It was almost wee hours of the morning and thus the road was completely free from any kind of traffic and vehicle movement. Along the route, we noticed a few groups of students patrolling as anticipated by Mr Liduk Ete. Even though my parents were afraid but no one seemed to bother us. It was pitch dark outside with no visibility. Shiva kept his eyes steady on the road and carefully kept navigating through the hairpin bends of hilly terrain. Everyone was so calm and quiet that you can even listen to your heart-beat.
Once, we crossed a safe distance away from the Aalo (Along) town we stopped for a while for a smoke break. In between, we noticed various Line Sumos too plying at such wee hours. I was glad that we were not the one on this journey.
Gradually, the first light of the day started illuminating the landscapes around us. It was not much interesting as such, however, the journey by the Siyom was splendid. Finally, after driving continuously for a while, we reached Mechuka Gate at around 7 AM. Although it’d take another 5 hours to reach the actual town – Mechuka. There’s a small eatery by the Mechuka Gate. Generally, all Line Sumos stops here for Lunch and mid-day breaks for freshening up, however, today being an exception, we all stopped there for our breakfast!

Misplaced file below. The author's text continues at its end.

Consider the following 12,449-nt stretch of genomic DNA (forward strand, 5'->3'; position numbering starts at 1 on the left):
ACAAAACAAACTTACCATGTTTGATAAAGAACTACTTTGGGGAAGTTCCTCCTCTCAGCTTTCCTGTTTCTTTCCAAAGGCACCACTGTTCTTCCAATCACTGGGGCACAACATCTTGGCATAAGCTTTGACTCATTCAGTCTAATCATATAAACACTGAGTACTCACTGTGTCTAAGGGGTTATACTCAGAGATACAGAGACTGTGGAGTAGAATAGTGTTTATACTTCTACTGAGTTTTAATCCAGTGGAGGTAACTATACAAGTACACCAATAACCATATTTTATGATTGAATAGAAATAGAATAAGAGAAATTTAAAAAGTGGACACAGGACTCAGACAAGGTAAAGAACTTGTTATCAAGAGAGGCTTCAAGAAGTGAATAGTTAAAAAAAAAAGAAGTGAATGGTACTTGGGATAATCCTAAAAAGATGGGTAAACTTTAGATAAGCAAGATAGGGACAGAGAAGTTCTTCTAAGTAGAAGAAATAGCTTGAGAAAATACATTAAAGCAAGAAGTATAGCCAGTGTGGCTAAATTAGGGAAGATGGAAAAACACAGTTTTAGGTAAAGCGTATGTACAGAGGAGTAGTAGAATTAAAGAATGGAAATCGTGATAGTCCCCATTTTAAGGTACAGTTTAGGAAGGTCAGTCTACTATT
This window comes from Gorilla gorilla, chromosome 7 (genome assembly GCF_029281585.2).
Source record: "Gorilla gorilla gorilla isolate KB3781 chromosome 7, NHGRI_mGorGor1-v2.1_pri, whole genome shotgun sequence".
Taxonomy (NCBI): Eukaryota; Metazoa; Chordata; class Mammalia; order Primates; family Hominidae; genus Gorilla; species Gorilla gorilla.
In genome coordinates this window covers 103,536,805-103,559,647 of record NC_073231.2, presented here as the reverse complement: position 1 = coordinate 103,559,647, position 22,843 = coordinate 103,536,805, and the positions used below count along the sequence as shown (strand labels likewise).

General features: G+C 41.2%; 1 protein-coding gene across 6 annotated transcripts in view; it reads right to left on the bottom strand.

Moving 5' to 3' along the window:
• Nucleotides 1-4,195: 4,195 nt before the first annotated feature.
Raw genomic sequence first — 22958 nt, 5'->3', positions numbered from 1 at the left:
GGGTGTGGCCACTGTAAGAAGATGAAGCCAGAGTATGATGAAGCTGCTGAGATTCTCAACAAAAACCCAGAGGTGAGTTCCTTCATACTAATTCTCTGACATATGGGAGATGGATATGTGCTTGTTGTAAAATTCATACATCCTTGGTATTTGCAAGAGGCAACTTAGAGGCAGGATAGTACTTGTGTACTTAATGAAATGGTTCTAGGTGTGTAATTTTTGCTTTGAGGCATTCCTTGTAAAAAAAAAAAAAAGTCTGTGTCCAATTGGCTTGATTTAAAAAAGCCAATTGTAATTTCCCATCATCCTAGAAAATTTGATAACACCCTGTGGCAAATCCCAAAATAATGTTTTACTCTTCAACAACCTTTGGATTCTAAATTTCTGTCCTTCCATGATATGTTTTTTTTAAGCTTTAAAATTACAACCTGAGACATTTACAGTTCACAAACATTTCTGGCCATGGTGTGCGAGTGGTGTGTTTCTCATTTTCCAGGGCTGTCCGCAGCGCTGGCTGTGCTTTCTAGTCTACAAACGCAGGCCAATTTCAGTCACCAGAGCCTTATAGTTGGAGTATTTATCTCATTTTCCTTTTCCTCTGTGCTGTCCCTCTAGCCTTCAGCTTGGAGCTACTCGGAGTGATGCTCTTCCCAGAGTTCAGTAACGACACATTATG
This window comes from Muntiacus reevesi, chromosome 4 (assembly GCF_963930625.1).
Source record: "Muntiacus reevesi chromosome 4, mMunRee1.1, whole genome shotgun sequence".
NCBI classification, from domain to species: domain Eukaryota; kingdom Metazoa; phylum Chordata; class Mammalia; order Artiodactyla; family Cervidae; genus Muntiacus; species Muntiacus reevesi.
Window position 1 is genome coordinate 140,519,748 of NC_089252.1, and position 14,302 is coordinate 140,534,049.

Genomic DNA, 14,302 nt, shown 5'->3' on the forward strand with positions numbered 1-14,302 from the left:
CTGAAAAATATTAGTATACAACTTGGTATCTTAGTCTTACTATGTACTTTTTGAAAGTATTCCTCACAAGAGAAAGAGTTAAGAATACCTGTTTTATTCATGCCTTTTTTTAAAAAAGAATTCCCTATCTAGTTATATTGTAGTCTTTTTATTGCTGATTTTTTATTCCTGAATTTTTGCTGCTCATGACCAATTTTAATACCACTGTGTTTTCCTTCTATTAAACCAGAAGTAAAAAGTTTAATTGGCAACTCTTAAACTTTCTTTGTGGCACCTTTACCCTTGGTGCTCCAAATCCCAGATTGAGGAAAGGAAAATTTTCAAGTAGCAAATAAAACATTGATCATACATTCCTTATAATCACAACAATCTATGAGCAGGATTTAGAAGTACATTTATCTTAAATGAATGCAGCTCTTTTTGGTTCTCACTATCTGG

En-route we stopped at the magnificent Siko Dido Waterfall for a while before proceeding further. We relaxed our legs for a while and enjoyed the sprinkles of water of the gigantic waterfall after such a strenuous journey. There’s a cafe nearby which serves hot momos and Tea / Coffee to add up to the flavour. The people in these regions mostly are of Libo Tribe. British Govt. during their reign termed the word Hills Miri Tribe to distinguish between Plains Miri of Assam and Hills Miri of Arunachal. However, Arunachal Govt has abolished this term being inappropriate. Well, you might wonder why am I telling you all these? Firstly being a travel freak, I love learning about local culture, traditions and customs. Secondly and most importantly, you must be very sensitive towards what you say and how you approach the locals in tribal regions. Tribal people are very friendly, welcoming and co-operating but are very sensitive towards their cultural sentiments. So you are good to navigate on your own through tribal regions, till you don’t hurt their cultural and traditional sentiments.
Finally, we reached Mechuka by around 2 PM. As we were not sure of when we’d be reaching Mechuka, we already informed our host to not to arrange our lunch for the day. So after reaching Mechuka, Shiva drove us to a restaurant nearby for lunch as we were hungry like hell!